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Advanced Operating Systems - Fall 2009 Lecture 3 – January 14, 2009. Dan C. Marinescu Email: Office: HEC 439 B. Class organization. Class webpage: Text: “Operating system concepts” by Silberschatz, Gavin, Gagne

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advanced operating systems fall 2009 lecture 3 january 14 2009

Advanced Operating Systems - Fall 2009Lecture 3 – January 14, 2009

Dan C. Marinescu


Office: HEC 439 B

class organization
Class organization
  • Class webpage:
  • Text:
    • “Operating system concepts” by Silberschatz, Gavin, Gagne
  • Office hours: M, Wd, 3:00 – 4:30 PM
last current next lecture
Last, Current, Next Lecture
  • Last time:
    • The relationship between physical systems and models
    • Layering
    • Virtualization.
  • Today:
    • Requirements for system design
    • Resource sharing models: multiprogramming and multitasking
    • Operating Systems Structures
    • The complexity of computing and communication systems
    • State
    • Butler Lampson’s hints for system design
  • Next time:
    • Processes and Threads
classes of requirements for system design
Classes of requirements for system design
  • Functionality
    • Does the system perform the functions it was designed for?
    • How easy is it to use the system?
    • How secure is the use of the system? Security tradeoffs.
  • Performance
    • Quantity/Quality tradeoffs.
    • Fault-tolerance is the ultimate performance factor.
  • Cost
multiprogramming needed for efficiency
Multiprogramming  needed for efficiency
  • Single user cannot keep CPU and I/O devices busy at all times
  • Multiprogramming organizes jobs (code and data) so CPU always has one to execute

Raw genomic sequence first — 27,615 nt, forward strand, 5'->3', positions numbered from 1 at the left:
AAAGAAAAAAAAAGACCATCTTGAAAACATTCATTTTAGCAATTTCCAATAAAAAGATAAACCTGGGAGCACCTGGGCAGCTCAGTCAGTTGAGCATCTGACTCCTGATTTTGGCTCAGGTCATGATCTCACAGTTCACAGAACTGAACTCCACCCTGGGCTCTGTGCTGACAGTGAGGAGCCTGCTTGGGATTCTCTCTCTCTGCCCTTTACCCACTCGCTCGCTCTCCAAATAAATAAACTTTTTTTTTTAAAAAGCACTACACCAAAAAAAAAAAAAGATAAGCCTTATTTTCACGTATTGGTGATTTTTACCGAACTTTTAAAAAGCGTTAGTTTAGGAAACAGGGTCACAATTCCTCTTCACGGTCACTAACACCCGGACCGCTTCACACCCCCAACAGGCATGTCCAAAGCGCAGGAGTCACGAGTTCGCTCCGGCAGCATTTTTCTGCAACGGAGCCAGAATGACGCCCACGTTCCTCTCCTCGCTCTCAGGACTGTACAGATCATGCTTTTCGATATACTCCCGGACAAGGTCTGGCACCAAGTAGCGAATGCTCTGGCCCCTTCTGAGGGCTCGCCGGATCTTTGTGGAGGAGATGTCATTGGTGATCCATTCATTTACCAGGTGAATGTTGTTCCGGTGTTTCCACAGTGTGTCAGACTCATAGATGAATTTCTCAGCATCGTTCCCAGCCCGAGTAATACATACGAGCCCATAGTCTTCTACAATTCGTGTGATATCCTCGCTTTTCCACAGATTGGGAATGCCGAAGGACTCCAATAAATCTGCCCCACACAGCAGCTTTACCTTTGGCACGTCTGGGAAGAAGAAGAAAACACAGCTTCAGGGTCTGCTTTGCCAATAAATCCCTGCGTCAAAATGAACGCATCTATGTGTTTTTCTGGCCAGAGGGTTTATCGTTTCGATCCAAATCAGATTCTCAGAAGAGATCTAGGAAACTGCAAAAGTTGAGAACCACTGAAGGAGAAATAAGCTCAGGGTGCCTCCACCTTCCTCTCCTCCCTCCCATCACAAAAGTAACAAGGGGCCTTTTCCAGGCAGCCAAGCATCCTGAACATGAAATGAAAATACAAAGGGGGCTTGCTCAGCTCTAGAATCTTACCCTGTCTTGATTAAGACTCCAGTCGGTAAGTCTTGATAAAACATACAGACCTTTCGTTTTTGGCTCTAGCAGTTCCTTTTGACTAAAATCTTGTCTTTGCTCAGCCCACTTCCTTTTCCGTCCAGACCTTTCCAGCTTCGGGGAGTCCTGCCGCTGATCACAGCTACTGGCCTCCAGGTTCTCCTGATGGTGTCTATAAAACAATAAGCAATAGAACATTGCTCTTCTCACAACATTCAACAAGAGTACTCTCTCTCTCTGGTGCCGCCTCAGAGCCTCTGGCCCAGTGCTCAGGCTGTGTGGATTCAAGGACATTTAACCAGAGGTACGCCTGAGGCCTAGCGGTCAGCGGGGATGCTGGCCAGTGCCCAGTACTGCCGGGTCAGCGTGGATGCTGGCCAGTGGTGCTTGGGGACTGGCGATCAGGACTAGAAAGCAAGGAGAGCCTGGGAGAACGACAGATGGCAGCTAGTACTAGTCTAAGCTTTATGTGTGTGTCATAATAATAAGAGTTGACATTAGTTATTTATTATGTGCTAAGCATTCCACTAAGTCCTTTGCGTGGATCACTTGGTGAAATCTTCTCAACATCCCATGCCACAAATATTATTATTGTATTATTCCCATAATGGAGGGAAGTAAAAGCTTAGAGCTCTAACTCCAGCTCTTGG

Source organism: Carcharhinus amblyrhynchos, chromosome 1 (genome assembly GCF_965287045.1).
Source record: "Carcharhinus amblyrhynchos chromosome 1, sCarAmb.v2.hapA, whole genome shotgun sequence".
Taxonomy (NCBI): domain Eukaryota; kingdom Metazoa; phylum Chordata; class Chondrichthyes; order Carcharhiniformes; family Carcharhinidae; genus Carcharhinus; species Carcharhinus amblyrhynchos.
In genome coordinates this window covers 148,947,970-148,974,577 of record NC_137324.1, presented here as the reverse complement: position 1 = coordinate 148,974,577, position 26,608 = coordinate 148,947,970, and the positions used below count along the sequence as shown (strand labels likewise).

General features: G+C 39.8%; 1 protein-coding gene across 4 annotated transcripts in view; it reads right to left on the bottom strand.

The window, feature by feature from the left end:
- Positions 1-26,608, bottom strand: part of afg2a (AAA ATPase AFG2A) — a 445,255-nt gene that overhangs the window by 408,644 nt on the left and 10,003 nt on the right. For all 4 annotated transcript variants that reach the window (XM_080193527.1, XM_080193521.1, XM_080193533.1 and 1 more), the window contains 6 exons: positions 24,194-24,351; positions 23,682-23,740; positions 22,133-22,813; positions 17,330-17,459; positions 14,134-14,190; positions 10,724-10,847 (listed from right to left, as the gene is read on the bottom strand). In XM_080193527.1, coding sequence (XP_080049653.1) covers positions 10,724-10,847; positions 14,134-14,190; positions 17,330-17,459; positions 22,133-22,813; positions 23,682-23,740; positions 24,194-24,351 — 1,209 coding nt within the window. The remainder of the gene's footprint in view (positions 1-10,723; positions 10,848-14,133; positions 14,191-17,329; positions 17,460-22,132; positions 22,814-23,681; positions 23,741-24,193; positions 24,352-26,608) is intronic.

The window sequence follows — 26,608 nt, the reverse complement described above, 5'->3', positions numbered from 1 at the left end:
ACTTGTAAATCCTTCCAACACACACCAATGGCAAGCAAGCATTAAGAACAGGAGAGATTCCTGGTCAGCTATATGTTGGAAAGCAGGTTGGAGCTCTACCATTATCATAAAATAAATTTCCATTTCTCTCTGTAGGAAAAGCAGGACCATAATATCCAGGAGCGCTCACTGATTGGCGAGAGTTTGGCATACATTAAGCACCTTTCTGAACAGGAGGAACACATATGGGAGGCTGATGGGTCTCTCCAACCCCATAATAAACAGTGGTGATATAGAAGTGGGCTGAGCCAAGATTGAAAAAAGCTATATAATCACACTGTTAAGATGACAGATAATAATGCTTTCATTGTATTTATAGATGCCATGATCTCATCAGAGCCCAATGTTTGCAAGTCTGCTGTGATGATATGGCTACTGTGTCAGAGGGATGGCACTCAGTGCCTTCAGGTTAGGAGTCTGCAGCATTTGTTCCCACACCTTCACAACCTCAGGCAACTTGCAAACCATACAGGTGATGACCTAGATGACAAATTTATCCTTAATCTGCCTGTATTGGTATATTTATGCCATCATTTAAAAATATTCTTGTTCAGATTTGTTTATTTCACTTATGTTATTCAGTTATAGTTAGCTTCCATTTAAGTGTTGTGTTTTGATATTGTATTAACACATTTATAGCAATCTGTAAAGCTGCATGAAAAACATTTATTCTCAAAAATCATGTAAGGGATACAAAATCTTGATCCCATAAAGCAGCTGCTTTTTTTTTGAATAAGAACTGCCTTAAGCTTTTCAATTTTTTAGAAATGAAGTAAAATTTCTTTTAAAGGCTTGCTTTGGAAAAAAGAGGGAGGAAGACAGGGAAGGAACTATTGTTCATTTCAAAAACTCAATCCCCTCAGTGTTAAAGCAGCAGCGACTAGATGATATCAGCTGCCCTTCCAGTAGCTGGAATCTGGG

• A subset of total jobs in system is kept in memory
  • One job selected and run via job scheduling (
  • When it has to wait (for I/O for example), OS switches to another job
interactive computing timesharing
Interactive computing - Timesharing
  • CPU switches jobs frequently so that users can interact with each job while it is running, creating
    • Response time should be < 1 second
    • Each user has at least one program executing in memory process
    • If several jobs ready to run at the same time  CPU scheduling
    • If processes don’t fit in memory, swapping moves them in and out to run
os structures
OS structures
  • Two views of the OS.
  • Example: UNIX
  • System Programs
  • OS services
    • System calls
    • APIs
operating system structures
Operating-System Structures
  • Two views of the OS:
    • The friendly view a collection of services to assist the user
      • Operating System Services
      • The Interface User - Operating System
      • System Calls
    • The not so friendly view a gatekeeper who controls user’s access to system resources